Saturday, June 2, 2012

REVIEW - The Wasp Woman (1959)

The Wasp Woman
USA - 1959
Directed by - Roger Corman
Starring - Susan Cabot, Anthony Eisley, Barboura Morris, Michael Mark
B&W / 73 Min / NR

The Wasp Woman is a movie way ahead of its time. Sure, it’s about as kitschy and cheesy as any late 50‘s/early 60‘s Roger Corman flick (one only needs to look at the dreadful movie poster to ascertain this), but with the benefit of hindsight we can look at the film now as a prescient satire on a society obsessed with appearance, beauty, and sexuality. Today’s women are pressured to look like airbrushed billboard models layered in make-up while men are preached at by sporting legends to cover up their gray hair lest they never get laid again. Face it, we’re in societal decline, people. If only we’d paid attention to The Wasp Woman when it was first released, we wouldn’t have all the rampant objectification we have today. Those dopey Kardashian sisters wouldn’t be celebrities and half-wasp vampire women wouldn’t be running the streets sucking the blood out of random passersby.

You mean you haven’t seen the half-wasp vampire women in your neighborhood yet?

So our protagonist is Janice Starling (Cabot), a middle-aged cosmetics mogul mired in declining profits for her company after stepping down as the advertised ’face’ of the brand. Janice is approached by disgraced scientist Dr. Winthrop (Mark), who believes he has discovered the key to an anti-aging formula through the enzymes of wasps. After witnessing the formula demonstrated on animals, Janice immediately hires Winthrop on as a R&D researcher, sparing no expense in providing everything he needs for his mad scientist lab. This kind of thing always ends well, right?

Revlon can suck it. I'm still number one.
Once the formula is perfected, Janice is eager to become the initial test subject. Her youthful looks slowly begin to return, but little does she realize that wasp juice is more addicting than smack. Soon enough, Janice is shooting up Winthrop’s wasp formula every hour, desperate to become 19 years of age again. Abusing the formula messes with her DNA and transforms Janice into the horrific Wasp Woman, who knocks off her own nosey company executives by jumping on them and feeding on their blood.

Something tells me the screenwriters didn’t do a lot of research on how wasps actually attack, but hey, it’s a Corman flick, you’ll give it a pass. Probably.

As you would expect from a sci-fi B-movie of the era, there are plenty of flaws. The pacing is slow despite a short run-time, most of the acting is predictably hammy, the recycled Fred Katz score that Corman used in countless films still doesn’t do anything for me, and then there’s the outfit for the Wasp Woman herself…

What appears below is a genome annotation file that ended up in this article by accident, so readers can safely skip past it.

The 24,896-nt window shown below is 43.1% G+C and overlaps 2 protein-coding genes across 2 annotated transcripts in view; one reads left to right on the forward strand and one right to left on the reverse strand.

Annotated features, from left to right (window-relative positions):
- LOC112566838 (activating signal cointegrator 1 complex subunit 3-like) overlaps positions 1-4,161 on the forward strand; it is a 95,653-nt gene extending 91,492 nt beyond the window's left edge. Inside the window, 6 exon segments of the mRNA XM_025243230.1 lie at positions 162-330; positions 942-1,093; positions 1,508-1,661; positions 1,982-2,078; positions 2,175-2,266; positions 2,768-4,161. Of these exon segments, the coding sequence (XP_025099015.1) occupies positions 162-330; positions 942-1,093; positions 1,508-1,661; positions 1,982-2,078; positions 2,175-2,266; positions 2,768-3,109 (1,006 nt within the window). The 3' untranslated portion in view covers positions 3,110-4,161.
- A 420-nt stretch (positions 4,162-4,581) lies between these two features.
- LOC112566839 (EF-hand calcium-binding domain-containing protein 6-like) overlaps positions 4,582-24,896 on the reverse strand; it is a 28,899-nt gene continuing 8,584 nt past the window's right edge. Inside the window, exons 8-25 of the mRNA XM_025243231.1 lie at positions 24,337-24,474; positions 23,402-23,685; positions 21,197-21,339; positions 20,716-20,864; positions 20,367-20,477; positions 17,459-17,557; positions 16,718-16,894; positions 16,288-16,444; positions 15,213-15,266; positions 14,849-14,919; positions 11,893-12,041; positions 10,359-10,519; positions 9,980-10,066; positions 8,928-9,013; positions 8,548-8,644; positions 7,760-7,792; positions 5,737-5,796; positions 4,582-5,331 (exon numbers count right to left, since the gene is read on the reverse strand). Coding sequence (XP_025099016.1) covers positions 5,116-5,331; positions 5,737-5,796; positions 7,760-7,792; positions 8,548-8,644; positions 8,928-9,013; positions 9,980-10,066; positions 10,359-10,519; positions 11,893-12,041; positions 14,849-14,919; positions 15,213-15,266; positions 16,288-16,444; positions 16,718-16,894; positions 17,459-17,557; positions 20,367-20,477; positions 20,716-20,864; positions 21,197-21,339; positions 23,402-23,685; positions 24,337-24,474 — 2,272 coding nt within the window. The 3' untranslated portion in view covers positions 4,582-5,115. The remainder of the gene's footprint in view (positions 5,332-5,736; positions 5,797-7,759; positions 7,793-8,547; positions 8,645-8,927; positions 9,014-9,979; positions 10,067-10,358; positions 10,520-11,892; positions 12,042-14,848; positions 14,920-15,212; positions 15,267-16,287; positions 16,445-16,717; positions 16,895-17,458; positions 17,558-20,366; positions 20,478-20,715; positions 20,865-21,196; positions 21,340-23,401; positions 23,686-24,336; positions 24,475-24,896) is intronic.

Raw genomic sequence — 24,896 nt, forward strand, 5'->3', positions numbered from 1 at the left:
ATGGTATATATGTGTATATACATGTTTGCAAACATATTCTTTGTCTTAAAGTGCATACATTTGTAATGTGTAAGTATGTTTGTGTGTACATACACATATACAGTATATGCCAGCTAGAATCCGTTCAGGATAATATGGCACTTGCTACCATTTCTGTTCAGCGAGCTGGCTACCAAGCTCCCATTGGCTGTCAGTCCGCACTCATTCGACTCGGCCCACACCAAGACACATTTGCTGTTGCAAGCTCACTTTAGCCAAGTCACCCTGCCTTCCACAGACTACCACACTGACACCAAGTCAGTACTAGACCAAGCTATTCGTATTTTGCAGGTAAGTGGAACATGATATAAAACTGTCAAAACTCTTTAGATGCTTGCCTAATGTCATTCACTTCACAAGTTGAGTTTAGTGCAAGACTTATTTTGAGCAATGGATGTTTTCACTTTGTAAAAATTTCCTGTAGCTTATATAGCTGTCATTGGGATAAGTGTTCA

This is my brain on drugs.
It looks like Susan Cabot is wearing a stuffed pillowcase with a pair of tea strainers for eyes and a set of shoddy devil horns from a novelty store glued on the side of her head. I realize the film was made on a shoestring budget, but keeping the Wasp Woman confined to the shadows would have made more sense instead of parading her around on-screen like Lon Chaney or Bela Lugosi. To her credit, Cabot’s heavy movements and Mr. Hyde mannerisms while wearing the silly outfit are convincing enough to overlook the cheap suit at times.

Less convincing is Susan Cabot as the aging beauty queen. (Physically speaking, I should say.) The actress was only a year or two past 30 when she starred in the film. (Her last, she would return to Broadway after this.) The makeup department provides her with dark colored eyeshadow to mimic heavy bags under her eyes and the prop guy has handed her a pair of old lady glasses, but a fake wrinkle or two, maybe even a widow’s peak, could have helped sell the illusion much better.

Still, I found The Wasp Woman to be a solid science-fiction/horror story, certainly one of the more enjoyable films in Roger Corman’s oeuvre. It might not be up your alley if you’re looking for a Saturday evening monster mash type film, but if you’re in the mood for a B-movie satire involving the objectification of women, corporate espionage, and addiction, The Wasp Woman can provide some food for thought.

3 / 5


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